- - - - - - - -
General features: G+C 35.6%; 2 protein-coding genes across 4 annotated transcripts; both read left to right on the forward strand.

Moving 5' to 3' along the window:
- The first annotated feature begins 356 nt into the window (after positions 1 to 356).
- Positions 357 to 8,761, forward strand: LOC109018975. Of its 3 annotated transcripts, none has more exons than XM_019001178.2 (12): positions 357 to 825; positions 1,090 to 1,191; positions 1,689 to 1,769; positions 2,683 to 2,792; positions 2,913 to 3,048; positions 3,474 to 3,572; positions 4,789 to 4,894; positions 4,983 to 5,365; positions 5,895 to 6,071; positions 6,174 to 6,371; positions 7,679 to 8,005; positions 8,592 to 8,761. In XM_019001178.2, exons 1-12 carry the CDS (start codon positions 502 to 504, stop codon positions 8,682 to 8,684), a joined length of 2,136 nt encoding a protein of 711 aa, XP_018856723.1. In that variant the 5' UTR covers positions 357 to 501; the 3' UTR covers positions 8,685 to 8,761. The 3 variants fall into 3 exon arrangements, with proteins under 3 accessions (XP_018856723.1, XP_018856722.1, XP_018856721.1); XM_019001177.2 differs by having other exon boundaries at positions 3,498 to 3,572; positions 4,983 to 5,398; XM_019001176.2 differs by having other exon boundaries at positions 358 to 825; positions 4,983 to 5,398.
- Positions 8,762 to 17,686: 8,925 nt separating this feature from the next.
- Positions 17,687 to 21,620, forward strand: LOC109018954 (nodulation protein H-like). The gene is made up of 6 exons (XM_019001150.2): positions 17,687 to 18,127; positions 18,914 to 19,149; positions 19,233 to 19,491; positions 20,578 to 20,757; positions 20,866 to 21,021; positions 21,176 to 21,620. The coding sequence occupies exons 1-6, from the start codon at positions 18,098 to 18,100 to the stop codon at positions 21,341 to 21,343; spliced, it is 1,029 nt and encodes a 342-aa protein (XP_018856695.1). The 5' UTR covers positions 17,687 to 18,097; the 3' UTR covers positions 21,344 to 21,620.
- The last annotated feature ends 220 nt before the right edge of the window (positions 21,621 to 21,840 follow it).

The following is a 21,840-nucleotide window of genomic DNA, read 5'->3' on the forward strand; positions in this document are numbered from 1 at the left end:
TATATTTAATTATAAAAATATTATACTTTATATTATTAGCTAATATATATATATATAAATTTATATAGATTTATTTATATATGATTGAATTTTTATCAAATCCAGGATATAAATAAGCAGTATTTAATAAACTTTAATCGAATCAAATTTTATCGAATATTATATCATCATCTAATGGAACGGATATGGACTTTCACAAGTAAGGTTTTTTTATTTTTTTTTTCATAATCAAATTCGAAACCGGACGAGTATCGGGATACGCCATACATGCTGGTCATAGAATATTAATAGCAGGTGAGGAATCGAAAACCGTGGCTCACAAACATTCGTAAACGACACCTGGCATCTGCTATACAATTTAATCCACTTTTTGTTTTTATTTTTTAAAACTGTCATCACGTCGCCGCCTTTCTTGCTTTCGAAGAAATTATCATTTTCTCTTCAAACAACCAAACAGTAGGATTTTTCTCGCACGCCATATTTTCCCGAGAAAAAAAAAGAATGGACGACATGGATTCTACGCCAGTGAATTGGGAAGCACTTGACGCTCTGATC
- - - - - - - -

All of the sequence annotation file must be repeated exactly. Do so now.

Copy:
General features: G+C 35.6%; 2 protein-coding genes across 4 annotated transcripts; both read left to right on the forward strand.

Moving 5' to 3' along the window:
- The first annotated feature begins 356 nt into the window (after positions 1 to 356).
- Positions 357 to 8,761, forward strand: LOC109018975. Of its 3 annotated transcripts, none has more exons than XM_019001178.2 (12): positions 357 to 825; positions 1,090 to 1,191; positions 1,689 to 1,769; positions 2,683 to 2,792; positions 2,913 to 3,048; positions 3,474 to 3,572; positions 4,789 to 4,894; positions 4,983 to 5,365; positions 5,895 to 6,071; positions 6,174 to 6,371; positions 7,679 to 8,005; positions 8,592 to 8,761. In XM_019001178.2, exons 1-12 carry the CDS (start codon positions 502 to 504, stop codon positions 8,682 to 8,684), a joined length of 2,136 nt encoding a protein of 711 aa, XP_018856723.1. In that variant the 5' UTR covers positions 357 to 501; the 3' UTR covers positions 8,685 to 8,761. The 3 variants fall into 3 exon arrangements, with proteins under 3 accessions (XP_018856723.1, XP_018856722.1, XP_018856721.1); XM_019001177.2 differs by having other exon boundaries at positions 3,498 to 3,572; positions 4,983 to 5,398; XM_019001176.2 differs by having other exon boundaries at positions 358 to 825; positions 4,983 to 5,398.
- Positions 8,762 to 17,686: 8,925 nt separating this feature from the next.
- Positions 17,687 to 21,620, forward strand: LOC109018954 (nodulation protein H-like). The gene is made up of 6 exons (XM_019001150.2): positions 17,687 to 18,127; positions 18,914 to 19,149; positions 19,233 to 19,491; positions 20,578 to 20,757; positions 20,866 to 21,021; positions 21,176 to 21,620. The coding sequence occupies exons 1-6, from the start codon at positions 18,098 to 18,100 to the stop codon at positions 21,341 to 21,343; spliced, it is 1,029 nt and encodes a 342-aa protein (XP_018856695.1). The 5' UTR covers positions 17,687 to 18,097; the 3' UTR covers positions 21,344 to 21,620.
- The last annotated feature ends 220 nt before the right edge of the window (positions 21,621 to 21,840 follow it).

The following is a 21,840-nucleotide window of genomic DNA, read 5'->3' on the forward strand; positions in this document are numbered from 1 at the left end:
TATATTTAATTATAAAAATATTATACTTTATATTATTAGCTAATATATATATATATAAATTTATATAGATTTATTTATATATGATTGAATTTTTATCAAATCCAGGATATAAATAAGCAGTATTTAATAAACTTTAATCGAATCAAATTTTATCGAATATTATATCATCATCTAATGGAACGGATATGGACTTTCACAAGTAAGGTTTTTTTATTTTTTTTTTCATAATCAAATTCGAAACCGGACGAGTATCGGGATACGCCATACATGCTGGTCATAGAATATTAATAGCAGGTGAGGAATCGAAAACCGTGGCTCACAAACATTCGTAAACGACACCTGGCATCTGCTATACAATTTAATCCACTTTTTGTTTTTATTTTTTAAAACTGTCATCACGTCGCCGCCTTTCTTGCTTTCGAAGAAATTATCATTTTCTCTTCAAACAACCAAACAGTAGGATTTTTCTCGCACGCCATATTTTCCCGAGAAAAAAAAAGAATGGACGACATGGATTCTACGCCAGTGAATTGGGAAGCACTTGACGCTCTGATC